IEEE Transactions on Components, Packaging, and Manufacturing Technology , Part A, Vol 21, No. 2, June 1998.

Reliability Assessment of Electronic Components Exposed to Long-Term Non-Operating Conditions

Patrick McCluskey and Michael Pecht
CALCE Consortium
University of Maryland

Edward Hakim
Component Reliability
U.S. Army Research Labs

John Fink
Honeywell CAS-SPO

Andre Fowler
Intel Corporation, Beaverton, OR


The decreased availability of MIL-SPEC components is forcing designers of low volume complex electronic systems, such as avionics and defense electronics, to consider the use of commercial off-the-shelf plastic encapsulated microcircuits (COTS PEMs). Traditionally, designers of these long-life, high reliability systems have been reluctant to use COTS PEMs because of concerns related to their capability to survive in harsh environments over long periods of continuous or intermittent operation. Many commercial insertion studies in the last several years have now conclusively demonstrated that PEMs made using best commercial materials, processes, and quality techniques will permit devices to perform reliably in the most severe environments. However, only recently have studies focused on the reliability of PEMs in that subset of applications requiring short time operation after long periods of unpowered storage (10 to 20 years).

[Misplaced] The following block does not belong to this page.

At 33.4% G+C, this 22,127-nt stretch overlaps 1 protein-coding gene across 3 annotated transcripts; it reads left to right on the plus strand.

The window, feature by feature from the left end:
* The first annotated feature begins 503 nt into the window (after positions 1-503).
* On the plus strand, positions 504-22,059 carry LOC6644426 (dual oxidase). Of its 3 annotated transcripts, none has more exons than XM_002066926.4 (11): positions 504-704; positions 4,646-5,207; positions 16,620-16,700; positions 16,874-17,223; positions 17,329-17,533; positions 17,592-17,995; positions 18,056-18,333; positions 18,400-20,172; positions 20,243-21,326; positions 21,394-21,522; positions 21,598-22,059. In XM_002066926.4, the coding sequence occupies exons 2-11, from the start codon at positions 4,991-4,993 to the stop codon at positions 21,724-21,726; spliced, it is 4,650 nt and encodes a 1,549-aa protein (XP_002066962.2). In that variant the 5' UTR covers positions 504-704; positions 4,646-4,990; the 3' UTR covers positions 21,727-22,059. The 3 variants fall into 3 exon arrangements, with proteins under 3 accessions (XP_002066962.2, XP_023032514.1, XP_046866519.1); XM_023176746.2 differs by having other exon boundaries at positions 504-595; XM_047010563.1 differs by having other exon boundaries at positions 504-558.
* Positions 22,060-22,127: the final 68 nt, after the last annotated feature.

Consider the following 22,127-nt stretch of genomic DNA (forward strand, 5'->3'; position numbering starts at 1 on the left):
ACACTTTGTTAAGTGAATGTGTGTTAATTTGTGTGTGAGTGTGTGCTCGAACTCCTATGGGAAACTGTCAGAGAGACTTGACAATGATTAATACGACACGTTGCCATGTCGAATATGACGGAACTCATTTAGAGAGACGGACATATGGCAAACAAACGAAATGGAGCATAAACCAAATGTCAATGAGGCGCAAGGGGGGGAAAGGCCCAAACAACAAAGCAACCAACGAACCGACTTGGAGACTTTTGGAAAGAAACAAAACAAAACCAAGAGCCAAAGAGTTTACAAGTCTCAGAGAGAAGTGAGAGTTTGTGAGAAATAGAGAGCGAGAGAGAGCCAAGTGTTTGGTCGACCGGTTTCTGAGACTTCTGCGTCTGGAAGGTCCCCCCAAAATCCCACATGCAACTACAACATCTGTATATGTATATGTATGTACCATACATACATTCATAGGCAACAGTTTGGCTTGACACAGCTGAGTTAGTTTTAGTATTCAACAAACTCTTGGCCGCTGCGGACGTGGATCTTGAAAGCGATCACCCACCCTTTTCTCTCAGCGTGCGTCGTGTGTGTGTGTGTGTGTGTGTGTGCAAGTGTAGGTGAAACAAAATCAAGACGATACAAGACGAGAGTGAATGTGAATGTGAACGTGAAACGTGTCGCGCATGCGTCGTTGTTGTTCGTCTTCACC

This paper presents the results of five critical commercial insertion studies focusing on long term storage reliability. These studies include analysis of PEMs, hermetic microcircuits, and assemblies stored for up to 28 years in various storage locations around the world. Regardless of the storage conditions, commercial grade PEMs, without screening or incoming inspection, survived assembly and extended storage, even though, in some cases, degradation was observed on the boards.

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